The ability to acquire manganese during infection is essential for the virulence of Enterococcus faecalis in animals, according to a study published September 20 in the open-access journal PLOS Pathogens by José Lemos of the University of Florida College of Dentistry, and colleagues.
Manganese is an essential micronutrient for bacterial pathogens during infection. To prevent infection, the host limits manganese availability to invading bacteria through an active process known as nutritional immunity. To overcome this limitation, bacteria produce high-affinity manganese uptake systems to scavenge this nutrient from host tissues.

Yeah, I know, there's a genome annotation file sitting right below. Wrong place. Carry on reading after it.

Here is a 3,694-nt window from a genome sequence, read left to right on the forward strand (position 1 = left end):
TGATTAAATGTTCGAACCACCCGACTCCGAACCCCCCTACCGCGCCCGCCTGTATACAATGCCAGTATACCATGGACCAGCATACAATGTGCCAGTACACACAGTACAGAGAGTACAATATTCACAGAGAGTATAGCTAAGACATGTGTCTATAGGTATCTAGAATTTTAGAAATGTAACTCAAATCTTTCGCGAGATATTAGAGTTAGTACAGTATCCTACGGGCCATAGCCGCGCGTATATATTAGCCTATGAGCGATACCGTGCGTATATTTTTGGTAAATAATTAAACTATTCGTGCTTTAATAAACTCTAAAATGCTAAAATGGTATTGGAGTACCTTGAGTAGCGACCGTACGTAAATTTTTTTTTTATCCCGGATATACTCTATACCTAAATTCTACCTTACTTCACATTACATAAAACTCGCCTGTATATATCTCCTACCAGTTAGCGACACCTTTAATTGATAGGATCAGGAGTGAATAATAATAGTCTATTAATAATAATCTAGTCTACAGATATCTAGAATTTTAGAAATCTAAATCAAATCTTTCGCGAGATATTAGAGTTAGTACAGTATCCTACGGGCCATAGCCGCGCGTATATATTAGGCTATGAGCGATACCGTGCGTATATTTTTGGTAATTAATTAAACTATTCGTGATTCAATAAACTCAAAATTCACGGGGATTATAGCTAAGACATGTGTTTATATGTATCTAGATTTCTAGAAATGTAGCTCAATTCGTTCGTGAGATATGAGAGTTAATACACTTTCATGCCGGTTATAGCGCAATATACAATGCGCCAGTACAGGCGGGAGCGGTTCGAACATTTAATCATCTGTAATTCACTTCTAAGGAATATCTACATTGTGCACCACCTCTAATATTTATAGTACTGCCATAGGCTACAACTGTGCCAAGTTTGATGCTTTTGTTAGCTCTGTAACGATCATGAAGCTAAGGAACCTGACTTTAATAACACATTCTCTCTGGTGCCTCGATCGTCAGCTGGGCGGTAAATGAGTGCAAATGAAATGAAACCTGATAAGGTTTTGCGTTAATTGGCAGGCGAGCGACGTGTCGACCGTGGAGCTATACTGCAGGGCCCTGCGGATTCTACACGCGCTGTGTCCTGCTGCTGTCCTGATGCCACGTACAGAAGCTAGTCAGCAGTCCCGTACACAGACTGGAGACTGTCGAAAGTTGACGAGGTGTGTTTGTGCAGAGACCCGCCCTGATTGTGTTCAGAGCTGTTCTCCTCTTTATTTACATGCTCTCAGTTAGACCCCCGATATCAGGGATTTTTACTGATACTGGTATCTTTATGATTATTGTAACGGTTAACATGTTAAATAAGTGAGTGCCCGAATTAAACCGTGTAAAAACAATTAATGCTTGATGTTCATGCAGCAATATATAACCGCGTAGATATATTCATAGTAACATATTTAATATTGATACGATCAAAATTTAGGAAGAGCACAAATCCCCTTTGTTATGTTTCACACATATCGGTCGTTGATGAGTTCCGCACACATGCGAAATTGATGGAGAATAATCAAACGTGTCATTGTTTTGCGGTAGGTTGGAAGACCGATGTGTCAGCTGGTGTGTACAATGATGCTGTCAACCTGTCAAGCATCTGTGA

According to the authors, manganese uptake systems could be promising targets for the development of new antimicrobial therapies to combat infections.
“While we and others have shown that inactivation of certain genes and pathways can negatively affect the ability of E. faecalis and related bacteria to cause disease, this is the first time we have observed an outcome as dramatic as this in terms of loss of virulence in mammalian models”, notes Lemos.